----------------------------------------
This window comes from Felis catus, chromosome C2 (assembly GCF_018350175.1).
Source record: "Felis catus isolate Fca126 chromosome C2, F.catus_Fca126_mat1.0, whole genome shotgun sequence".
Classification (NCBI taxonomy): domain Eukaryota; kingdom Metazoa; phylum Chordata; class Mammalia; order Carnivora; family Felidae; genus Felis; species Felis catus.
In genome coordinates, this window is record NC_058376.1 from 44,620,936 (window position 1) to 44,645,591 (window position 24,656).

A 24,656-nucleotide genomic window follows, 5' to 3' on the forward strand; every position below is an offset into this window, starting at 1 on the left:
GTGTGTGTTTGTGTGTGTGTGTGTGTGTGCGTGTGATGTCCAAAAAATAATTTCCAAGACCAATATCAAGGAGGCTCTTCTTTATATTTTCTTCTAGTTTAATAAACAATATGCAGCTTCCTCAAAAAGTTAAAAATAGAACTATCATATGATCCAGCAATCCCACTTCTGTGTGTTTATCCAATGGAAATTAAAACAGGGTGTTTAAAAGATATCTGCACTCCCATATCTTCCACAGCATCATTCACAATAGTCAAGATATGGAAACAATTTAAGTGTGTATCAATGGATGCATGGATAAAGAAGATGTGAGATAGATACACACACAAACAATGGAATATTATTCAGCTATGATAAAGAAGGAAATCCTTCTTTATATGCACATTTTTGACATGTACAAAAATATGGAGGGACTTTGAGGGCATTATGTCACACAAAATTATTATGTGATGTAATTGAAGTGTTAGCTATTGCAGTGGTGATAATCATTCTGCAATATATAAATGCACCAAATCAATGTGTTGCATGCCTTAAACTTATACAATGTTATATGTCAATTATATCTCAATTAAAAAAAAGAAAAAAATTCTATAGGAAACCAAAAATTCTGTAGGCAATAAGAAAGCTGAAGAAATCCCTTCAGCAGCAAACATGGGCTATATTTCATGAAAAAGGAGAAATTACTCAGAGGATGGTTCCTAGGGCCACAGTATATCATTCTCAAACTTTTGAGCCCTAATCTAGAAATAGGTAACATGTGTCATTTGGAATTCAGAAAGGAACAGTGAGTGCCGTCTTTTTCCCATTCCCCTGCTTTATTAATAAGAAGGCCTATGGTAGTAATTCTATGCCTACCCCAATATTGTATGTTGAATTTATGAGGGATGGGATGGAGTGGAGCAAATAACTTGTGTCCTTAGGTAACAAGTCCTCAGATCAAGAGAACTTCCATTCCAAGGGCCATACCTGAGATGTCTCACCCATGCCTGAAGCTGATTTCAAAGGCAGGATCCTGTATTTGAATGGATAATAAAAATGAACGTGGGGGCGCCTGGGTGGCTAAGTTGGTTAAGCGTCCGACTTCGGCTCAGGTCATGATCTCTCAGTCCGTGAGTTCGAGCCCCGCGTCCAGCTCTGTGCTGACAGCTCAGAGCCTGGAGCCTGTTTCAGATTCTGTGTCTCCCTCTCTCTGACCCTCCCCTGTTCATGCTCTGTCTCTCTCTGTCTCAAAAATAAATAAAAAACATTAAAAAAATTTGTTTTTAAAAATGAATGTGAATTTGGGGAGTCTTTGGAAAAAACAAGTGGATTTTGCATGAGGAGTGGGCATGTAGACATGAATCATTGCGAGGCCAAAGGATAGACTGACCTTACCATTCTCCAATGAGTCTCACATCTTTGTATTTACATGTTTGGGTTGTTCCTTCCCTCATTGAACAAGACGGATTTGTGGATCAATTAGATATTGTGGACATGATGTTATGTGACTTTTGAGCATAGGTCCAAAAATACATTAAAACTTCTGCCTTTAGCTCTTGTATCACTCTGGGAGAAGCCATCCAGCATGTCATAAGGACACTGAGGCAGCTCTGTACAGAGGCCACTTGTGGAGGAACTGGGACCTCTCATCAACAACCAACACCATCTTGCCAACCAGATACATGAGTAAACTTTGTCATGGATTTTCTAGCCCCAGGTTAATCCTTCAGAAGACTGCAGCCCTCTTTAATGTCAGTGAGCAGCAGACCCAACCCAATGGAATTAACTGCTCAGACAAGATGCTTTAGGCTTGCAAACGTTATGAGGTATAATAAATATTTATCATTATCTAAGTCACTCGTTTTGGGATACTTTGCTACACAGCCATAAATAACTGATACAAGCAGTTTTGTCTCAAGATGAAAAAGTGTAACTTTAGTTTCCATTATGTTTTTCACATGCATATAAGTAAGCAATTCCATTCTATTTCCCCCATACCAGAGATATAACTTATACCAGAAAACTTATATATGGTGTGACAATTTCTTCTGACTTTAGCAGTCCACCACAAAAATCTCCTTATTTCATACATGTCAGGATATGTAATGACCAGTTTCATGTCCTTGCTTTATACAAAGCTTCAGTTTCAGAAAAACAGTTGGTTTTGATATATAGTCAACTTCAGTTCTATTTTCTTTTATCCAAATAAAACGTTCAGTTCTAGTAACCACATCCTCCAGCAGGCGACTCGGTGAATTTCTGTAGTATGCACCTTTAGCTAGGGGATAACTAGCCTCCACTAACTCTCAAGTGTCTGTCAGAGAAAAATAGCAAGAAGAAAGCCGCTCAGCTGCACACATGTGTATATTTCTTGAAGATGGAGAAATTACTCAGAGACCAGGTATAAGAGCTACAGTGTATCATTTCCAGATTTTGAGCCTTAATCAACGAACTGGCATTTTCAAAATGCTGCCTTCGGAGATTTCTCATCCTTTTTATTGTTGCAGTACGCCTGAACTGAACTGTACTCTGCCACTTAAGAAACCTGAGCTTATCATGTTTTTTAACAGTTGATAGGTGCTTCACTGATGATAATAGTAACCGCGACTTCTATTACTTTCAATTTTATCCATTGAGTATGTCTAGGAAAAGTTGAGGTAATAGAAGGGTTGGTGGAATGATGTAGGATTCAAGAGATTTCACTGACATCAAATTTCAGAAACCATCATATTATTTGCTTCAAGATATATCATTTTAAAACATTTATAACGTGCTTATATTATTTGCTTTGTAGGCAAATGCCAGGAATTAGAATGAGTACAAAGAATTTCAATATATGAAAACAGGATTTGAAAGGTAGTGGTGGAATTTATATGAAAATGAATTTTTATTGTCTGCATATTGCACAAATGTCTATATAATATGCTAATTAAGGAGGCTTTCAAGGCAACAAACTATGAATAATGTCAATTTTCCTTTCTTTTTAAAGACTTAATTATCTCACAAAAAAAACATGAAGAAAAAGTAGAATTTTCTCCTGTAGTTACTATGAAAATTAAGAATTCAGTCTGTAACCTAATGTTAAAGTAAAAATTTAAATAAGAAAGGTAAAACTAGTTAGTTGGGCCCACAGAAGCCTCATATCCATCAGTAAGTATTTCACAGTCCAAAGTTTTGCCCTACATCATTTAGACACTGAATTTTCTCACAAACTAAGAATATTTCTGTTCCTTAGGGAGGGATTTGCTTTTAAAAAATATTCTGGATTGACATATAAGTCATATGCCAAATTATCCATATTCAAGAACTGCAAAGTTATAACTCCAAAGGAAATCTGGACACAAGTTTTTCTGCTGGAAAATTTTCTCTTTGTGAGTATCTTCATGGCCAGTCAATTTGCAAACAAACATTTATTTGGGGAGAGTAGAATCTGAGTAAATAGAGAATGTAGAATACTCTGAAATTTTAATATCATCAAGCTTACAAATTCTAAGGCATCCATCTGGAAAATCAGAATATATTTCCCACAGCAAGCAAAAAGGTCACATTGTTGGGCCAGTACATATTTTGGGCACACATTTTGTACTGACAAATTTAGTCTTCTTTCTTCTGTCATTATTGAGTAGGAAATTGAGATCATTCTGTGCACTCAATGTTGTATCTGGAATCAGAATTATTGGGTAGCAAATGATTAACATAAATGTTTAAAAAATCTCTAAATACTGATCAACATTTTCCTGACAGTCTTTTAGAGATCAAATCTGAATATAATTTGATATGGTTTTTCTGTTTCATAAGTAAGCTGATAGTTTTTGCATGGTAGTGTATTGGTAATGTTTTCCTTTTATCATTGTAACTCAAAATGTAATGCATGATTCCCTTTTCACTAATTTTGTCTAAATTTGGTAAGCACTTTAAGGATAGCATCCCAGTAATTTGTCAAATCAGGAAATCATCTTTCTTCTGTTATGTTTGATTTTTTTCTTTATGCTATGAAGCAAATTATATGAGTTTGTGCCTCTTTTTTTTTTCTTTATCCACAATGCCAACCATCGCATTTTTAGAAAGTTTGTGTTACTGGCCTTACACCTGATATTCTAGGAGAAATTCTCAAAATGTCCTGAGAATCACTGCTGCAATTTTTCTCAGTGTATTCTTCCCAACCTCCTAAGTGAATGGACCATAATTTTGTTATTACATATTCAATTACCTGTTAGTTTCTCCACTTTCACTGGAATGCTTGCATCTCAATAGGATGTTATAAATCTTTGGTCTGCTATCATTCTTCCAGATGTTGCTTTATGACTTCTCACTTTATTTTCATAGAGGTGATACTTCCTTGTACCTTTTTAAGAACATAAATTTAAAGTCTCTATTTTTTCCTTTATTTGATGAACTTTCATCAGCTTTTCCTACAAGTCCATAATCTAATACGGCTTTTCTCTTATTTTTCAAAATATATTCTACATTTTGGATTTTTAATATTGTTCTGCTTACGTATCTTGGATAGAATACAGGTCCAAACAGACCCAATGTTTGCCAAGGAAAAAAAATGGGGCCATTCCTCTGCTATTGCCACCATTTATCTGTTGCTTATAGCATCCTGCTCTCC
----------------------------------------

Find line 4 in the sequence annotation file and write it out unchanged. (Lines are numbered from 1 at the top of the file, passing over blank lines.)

In genome coordinates, this window is record NC_058376.1 from 44,620,936 (window position 1) to 44,645,591 (window position 24,656).